Can a daily walk increase your years on the planet? Yes, according to a recent study published in the Archives of Internal Medicine (2005, vol. 165, no. 20). The groundbreaking study, conducted at the Erasmus M.C. University Medical Center in Rotterdam, calculated how different physical activity levels affect life expectancy and the onset of cardiovascular disease in people 50 and older. Regular exercisers added nearly four years to their life span compared with more sedentary participants.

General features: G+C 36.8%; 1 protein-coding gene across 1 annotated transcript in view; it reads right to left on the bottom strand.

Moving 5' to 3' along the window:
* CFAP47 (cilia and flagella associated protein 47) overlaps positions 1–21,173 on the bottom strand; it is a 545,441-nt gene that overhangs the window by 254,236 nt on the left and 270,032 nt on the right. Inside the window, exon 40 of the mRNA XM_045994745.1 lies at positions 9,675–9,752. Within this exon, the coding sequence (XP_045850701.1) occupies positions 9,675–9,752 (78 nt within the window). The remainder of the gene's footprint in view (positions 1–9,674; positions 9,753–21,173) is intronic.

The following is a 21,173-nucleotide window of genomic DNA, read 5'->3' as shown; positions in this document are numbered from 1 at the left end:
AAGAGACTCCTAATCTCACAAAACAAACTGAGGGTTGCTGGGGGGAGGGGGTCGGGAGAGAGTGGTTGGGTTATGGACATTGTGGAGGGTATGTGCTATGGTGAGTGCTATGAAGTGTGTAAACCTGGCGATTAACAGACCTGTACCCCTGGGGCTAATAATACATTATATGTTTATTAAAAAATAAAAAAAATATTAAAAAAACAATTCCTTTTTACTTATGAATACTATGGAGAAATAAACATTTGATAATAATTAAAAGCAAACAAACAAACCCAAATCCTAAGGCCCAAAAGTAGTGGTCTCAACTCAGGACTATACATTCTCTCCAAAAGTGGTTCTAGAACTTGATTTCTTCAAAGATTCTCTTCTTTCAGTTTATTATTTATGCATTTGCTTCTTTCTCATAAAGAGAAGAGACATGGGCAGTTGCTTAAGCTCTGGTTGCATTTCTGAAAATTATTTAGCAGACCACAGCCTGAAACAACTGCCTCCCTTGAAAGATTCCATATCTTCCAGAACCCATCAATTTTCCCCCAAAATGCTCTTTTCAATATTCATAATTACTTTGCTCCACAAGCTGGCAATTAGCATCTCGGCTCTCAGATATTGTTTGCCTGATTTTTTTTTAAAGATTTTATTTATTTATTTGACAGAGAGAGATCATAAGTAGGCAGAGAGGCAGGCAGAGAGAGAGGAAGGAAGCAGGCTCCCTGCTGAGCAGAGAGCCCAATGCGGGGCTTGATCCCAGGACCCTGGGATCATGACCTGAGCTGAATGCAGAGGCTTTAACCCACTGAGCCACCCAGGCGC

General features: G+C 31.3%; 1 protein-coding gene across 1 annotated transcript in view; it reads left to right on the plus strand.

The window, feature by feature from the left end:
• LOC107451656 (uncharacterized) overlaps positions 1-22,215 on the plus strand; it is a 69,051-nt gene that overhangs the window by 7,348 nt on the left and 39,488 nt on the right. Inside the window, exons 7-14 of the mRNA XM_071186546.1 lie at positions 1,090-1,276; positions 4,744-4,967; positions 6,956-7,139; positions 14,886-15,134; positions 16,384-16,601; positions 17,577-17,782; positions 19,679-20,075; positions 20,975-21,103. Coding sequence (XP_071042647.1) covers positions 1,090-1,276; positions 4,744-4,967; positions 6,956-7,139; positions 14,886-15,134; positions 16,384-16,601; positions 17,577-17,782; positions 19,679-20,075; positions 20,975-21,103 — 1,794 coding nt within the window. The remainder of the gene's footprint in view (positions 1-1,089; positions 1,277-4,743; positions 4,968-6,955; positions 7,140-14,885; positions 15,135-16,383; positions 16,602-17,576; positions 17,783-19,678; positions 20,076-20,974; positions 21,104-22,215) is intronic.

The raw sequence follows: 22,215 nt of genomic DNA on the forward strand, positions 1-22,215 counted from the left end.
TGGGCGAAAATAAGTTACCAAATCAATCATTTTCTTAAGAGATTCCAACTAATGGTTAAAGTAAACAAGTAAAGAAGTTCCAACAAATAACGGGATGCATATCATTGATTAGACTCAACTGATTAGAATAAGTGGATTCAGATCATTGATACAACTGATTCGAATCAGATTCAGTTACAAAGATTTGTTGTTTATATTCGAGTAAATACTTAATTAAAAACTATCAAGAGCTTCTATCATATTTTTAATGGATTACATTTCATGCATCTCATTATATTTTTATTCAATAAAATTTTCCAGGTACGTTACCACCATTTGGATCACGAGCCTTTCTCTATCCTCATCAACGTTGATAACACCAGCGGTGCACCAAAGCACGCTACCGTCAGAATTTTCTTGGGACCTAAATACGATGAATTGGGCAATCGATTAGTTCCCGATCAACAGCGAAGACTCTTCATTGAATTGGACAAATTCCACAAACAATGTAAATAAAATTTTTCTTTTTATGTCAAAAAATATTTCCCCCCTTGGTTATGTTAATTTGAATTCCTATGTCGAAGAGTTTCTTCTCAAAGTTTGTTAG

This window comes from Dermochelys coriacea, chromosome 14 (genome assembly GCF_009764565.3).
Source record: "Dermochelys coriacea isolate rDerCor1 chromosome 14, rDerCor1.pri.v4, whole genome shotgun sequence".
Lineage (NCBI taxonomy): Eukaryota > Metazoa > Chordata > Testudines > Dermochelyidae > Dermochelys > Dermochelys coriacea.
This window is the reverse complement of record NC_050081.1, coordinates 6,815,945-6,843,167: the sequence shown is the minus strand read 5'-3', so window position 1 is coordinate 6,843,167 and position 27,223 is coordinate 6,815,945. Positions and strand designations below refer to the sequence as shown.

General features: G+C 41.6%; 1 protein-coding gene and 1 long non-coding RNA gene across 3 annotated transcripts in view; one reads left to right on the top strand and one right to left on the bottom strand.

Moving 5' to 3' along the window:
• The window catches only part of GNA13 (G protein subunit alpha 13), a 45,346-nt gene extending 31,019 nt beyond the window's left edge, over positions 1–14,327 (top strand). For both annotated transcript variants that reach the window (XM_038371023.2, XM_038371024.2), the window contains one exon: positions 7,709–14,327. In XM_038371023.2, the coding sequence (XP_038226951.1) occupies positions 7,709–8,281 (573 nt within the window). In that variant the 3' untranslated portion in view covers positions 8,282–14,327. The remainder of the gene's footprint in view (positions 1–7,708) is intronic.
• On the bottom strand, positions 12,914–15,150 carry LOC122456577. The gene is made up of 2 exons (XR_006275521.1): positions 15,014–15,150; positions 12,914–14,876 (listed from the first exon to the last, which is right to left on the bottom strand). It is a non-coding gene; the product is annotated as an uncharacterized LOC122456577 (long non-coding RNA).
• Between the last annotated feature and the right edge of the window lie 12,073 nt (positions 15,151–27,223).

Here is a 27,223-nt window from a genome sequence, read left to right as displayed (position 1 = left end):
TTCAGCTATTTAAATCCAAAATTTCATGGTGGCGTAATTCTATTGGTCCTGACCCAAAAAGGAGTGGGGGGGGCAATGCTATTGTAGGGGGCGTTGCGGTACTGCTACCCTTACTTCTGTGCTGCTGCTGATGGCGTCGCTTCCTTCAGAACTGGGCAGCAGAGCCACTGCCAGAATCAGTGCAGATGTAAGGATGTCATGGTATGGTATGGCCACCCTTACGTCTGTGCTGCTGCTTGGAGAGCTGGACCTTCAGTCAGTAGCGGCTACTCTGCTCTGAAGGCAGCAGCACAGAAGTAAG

Researchers examined health and lifestyle information from the Framingham Heart Study, an ongoing project monitoring more than 5,000 residents in Framingham, Massachusetts, since 1948. The data showed that moderate physical activity (such as walking 30 minutes daily, five times per week) increased life expectancy by 1.3 to 1.5 years; high physical activity (such as running 30 minutes per day, five times per week) added 3.5 to 3.7 years. Researchers say these longer life spans are largely due to the fact that regular exercise delays the development of cardiovascular disease by 1.1 to 3.3 years. The most encouraging news, says lead author Oscar H. Franco, MD, DSc, PhD, is that even inactive middle-age individuals can add years to their lives by starting a regular exercise regimen.